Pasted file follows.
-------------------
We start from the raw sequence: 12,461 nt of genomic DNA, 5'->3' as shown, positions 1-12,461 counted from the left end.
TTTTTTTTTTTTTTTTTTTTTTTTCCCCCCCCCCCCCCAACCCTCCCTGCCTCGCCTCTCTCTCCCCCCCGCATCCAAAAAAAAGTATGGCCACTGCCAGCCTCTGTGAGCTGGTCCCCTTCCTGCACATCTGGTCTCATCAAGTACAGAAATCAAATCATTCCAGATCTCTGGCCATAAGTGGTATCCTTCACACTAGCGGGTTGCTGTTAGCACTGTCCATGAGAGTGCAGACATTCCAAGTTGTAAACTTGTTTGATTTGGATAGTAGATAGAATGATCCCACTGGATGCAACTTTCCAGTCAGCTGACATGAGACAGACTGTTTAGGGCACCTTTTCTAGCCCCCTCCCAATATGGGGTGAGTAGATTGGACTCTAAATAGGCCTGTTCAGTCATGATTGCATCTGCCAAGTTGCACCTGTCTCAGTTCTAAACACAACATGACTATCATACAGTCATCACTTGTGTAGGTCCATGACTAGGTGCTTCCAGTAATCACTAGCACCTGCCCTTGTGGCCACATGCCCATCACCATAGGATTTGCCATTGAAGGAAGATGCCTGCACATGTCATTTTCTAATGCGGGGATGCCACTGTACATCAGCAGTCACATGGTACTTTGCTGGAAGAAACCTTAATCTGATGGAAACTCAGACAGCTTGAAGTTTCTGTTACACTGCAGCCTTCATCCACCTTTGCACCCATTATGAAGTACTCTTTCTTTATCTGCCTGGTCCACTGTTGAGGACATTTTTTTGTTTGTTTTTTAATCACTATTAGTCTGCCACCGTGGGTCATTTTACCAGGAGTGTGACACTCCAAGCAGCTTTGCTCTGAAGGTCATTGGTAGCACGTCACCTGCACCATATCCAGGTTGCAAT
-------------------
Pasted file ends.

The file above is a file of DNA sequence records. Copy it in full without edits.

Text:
We start from the raw sequence: 12,461 nt of genomic DNA, 5'->3' as shown, positions 1-12,461 counted from the left end.
TTTTTTTTTTTTTTTTTTTTTTTTCCCCCCCCCCCCCCAACCCTCCCTGCCTCGCCTCTCTCTCCCCCCCGCATCCAAAAAAAAGTATGGCCACTGCCAGCCTCTGTGAGCTGGTCCCCTTCCTGCACATCTGGTCTCATCAAGTACAGAAATCAAATCATTCCAGATCTCTGGCCATAAGTGGTATCCTTCACACTAGCGGGTTGCTGTTAGCACTGTCCATGAGAGTGCAGACATTCCAAGTTGTAAACTTGTTTGATTTGGATAGTAGATAGAATGATCCCACTGGATGCAACTTTCCAGTCAGCTGACATGAGACAGACTGTTTAGGGCACCTTTTCTAGCCCCCTCCCAATATGGGGTGAGTAGATTGGACTCTAAATAGGCCTGTTCAGTCATGATTGCATCTGCCAAGTTGCACCTGTCTCAGTTCTAAACACAACATGACTATCATACAGTCATCACTTGTGTAGGTCCATGACTAGGTGCTTCCAGTAATCACTAGCACCTGCCCTTGTGGCCACATGCCCATCACCATAGGATTTGCCATTGAAGGAAGATGCCTGCACATGTCATTTTCTAATGCGGGGATGCCACTGTACATCAGCAGTCACATGGTACTTTGCTGGAAGAAACCTTAATCTGATGGAAACTCAGACAGCTTGAAGTTTCTGTTACACTGCAGCCTTCATCCACCTTTGCACCCATTATGAAGTACTCTTTCTTTATCTGCCTGGTCCACTGTTGAGGACATTTTTTTGTTTGTTTTTTAATCACTATTAGTCTGCCACCGTGGGTCATTTTACCAGGAGTGTGACACTCCAAGCAGCTTTGCTCTGAAGGTCATTGGTAGCACGTCACCTGCACCATATCCAGGTTGCAAT